Tilda Fields November 21st, 2016 at 3:45pm

"Oh! What a tangled web we weave, when first we practice to deceive."

This woman is still in denial, now using bi-polar as an excuse in her quest to make herself feel better about her life. She needs to admit that she alone screwed-up her life big time. Just like every one else, she alone is responsible for the choices she made in life and she has to live with the consequences of her choices. She was a spoiled child and a rebellious teen who chose to use drugs and whore around rather than get a good education and find employment which would have given her purpose. She “...took to marijuana like a duck took to water” as a young teen and proceeded to cocaine, peyote, acid and whatever else she could find to “self medicate”. The “imbalance in her mind” she felt during her years at Simon Fraser is most likely a result of a drug infused trip to Morocco and prior drug and alcohol use. That “She didn’t understand the role she’s taken on in marrying him and becoming the wife of the Prime Minister of Canada.” Malarkey! She could have stopped her rebellious ways and drug use as Pierre had asked her to at the time of their engagement. She could have looked to her own family for guidance. She is a disgrace to her four sisters who have gone into hiding because of her. She had the world in her hands for a brief second when she became the wife of the prime minister but she chose to continue being rebellious, use drugs and screw around with anyone that would have her. I could go on and on and on but I'm going crazy. Here's a little poem written in the Globe & Mail back in 1979.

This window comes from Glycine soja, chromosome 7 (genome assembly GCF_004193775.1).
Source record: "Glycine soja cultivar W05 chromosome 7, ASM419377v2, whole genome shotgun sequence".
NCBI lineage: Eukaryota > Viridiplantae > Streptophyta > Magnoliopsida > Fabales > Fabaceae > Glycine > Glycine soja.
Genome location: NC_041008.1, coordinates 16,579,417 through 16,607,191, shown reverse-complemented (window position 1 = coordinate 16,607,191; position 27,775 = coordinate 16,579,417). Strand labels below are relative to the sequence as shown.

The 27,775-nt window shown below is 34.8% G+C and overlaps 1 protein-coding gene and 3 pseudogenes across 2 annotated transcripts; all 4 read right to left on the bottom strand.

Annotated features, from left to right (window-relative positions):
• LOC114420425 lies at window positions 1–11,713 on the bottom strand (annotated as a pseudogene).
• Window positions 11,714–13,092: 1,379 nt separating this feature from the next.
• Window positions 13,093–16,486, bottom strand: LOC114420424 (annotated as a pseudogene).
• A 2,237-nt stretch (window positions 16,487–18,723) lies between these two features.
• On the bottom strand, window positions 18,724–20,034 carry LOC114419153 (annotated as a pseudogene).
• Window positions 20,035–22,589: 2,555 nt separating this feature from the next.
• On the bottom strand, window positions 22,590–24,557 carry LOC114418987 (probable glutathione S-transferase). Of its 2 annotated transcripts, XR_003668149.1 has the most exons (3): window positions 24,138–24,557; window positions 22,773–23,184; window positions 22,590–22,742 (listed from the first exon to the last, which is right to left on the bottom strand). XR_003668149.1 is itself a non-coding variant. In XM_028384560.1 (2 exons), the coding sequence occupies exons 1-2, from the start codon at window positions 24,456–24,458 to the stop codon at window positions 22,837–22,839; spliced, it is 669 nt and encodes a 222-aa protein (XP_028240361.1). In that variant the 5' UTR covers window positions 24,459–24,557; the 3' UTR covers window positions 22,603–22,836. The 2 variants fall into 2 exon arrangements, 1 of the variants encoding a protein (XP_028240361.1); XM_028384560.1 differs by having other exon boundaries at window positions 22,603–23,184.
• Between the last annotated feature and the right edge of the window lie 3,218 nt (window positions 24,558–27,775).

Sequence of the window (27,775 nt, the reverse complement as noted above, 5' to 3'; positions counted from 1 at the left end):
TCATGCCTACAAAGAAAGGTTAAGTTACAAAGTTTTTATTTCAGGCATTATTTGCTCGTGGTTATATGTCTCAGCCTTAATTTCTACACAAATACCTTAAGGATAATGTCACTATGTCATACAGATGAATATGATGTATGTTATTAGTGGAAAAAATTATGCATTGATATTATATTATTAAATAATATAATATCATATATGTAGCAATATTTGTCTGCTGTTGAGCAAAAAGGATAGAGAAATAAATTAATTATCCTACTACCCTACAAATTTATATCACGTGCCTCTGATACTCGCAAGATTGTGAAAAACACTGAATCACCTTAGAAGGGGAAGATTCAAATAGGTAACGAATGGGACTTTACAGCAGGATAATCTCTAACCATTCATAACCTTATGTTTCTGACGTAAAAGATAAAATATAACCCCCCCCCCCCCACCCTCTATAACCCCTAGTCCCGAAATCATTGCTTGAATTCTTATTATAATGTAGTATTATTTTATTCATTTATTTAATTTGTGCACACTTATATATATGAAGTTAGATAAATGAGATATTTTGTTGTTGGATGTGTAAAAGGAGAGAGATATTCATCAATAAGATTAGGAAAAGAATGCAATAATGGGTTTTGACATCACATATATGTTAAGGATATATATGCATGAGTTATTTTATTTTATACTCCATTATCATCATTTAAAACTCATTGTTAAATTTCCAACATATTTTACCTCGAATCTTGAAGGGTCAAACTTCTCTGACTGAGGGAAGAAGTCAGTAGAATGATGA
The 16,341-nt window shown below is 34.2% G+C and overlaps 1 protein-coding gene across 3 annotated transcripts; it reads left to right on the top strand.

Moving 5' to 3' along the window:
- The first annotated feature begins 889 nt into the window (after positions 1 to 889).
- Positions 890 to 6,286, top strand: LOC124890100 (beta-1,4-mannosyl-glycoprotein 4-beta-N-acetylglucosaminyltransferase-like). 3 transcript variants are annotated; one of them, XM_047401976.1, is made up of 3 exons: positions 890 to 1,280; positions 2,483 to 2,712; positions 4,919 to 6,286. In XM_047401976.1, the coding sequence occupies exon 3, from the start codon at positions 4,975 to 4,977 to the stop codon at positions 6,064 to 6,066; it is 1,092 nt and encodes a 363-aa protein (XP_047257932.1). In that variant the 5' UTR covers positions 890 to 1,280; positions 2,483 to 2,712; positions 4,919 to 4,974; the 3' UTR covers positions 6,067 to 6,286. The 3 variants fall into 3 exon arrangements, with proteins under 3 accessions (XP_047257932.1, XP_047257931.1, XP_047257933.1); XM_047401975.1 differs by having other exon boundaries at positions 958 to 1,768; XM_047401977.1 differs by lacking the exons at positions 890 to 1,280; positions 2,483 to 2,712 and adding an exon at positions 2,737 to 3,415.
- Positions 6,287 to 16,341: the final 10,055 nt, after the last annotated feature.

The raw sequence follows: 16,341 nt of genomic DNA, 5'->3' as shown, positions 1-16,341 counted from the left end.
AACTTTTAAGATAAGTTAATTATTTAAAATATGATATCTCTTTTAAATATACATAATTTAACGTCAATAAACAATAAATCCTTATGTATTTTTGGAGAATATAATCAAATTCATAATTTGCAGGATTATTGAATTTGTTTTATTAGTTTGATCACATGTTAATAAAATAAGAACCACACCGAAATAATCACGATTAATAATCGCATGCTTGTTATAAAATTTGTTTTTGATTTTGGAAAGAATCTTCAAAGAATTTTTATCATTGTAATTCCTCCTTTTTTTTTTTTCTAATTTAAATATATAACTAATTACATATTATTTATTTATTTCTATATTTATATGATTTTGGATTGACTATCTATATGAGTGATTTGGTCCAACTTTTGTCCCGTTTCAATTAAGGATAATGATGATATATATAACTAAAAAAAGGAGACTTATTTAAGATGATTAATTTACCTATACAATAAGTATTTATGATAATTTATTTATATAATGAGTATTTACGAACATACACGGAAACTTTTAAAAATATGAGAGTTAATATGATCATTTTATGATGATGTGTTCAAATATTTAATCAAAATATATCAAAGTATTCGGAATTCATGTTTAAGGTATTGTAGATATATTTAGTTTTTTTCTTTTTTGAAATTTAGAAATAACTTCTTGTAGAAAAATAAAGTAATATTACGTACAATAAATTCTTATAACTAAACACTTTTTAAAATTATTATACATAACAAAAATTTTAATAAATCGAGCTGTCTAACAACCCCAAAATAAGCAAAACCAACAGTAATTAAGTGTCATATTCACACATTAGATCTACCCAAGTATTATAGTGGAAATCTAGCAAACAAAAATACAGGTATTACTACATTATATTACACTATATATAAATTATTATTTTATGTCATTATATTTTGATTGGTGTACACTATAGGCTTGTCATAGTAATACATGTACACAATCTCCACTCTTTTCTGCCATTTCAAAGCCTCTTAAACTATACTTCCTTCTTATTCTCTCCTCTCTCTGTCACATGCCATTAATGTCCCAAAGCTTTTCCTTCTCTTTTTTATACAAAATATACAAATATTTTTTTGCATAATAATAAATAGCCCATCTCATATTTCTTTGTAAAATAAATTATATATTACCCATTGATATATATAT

Oh Maggie dear we thee implore
To go away and write no more
Or if that effort be too great
To go away at any rate